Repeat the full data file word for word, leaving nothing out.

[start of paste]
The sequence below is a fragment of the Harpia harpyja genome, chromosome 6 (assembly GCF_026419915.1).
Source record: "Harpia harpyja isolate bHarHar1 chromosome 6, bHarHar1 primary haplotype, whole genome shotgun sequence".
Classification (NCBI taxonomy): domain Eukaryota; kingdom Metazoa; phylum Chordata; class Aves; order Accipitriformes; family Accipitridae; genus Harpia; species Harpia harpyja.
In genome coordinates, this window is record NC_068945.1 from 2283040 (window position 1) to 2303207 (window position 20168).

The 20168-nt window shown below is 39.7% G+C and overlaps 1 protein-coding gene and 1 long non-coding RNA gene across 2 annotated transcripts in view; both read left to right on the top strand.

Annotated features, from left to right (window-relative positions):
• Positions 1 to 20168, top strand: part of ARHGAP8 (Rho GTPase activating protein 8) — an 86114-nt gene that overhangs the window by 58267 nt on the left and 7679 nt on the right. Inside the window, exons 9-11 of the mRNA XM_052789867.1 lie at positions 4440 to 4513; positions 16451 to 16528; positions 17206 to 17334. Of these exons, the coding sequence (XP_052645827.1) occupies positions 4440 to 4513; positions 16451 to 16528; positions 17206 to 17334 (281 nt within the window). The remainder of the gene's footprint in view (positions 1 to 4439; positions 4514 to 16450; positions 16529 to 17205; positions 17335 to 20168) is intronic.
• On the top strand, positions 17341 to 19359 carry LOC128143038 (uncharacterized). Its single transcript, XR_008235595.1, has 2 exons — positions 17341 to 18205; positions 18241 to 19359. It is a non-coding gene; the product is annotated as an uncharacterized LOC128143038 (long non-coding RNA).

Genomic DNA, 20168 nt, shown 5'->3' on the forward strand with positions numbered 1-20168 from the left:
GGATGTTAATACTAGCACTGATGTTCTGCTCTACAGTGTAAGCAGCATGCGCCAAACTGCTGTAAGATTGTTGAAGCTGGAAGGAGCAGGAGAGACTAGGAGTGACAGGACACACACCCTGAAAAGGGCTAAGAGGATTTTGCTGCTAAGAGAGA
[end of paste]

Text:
The sequence below is a fragment of the Harpia harpyja genome, chromosome 6 (assembly GCF_026419915.1).
Source record: "Harpia harpyja isolate bHarHar1 chromosome 6, bHarHar1 primary haplotype, whole genome shotgun sequence".
Classification (NCBI taxonomy): domain Eukaryota; kingdom Metazoa; phylum Chordata; class Aves; order Accipitriformes; family Accipitridae; genus Harpia; species Harpia harpyja.
In genome coordinates, this window is record NC_068945.1 from 2283040 (window position 1) to 2303207 (window position 20168).

The 20168-nt window shown below is 39.7% G+C and overlaps 1 protein-coding gene and 1 long non-coding RNA gene across 2 annotated transcripts in view; both read left to right on the top strand.

Annotated features, from left to right (window-relative positions):
• Positions 1 to 20168, top strand: part of ARHGAP8 (Rho GTPase activating protein 8) — an 86114-nt gene that overhangs the window by 58267 nt on the left and 7679 nt on the right. Inside the window, exons 9-11 of the mRNA XM_052789867.1 lie at positions 4440 to 4513; positions 16451 to 16528; positions 17206 to 17334. Of these exons, the coding sequence (XP_052645827.1) occupies positions 4440 to 4513; positions 16451 to 16528; positions 17206 to 17334 (281 nt within the window). The remainder of the gene's footprint in view (positions 1 to 4439; positions 4514 to 16450; positions 16529 to 17205; positions 17335 to 20168) is intronic.
• On the top strand, positions 17341 to 19359 carry LOC128143038 (uncharacterized). Its single transcript, XR_008235595.1, has 2 exons — positions 17341 to 18205; positions 18241 to 19359. It is a non-coding gene; the product is annotated as an uncharacterized LOC128143038 (long non-coding RNA).

Genomic DNA, 20168 nt, shown 5'->3' on the forward strand with positions numbered 1-20168 from the left:
GGATGTTAATACTAGCACTGATGTTCTGCTCTACAGTGTAAGCAGCATGCGCCAAACTGCTGTAAGATTGTTGAAGCTGGAAGGAGCAGGAGAGACTAGGAGTGACAGGACACACACCCTGAAAAGGGCTAAGAGGATTTTGCTGCTAAGAGAGA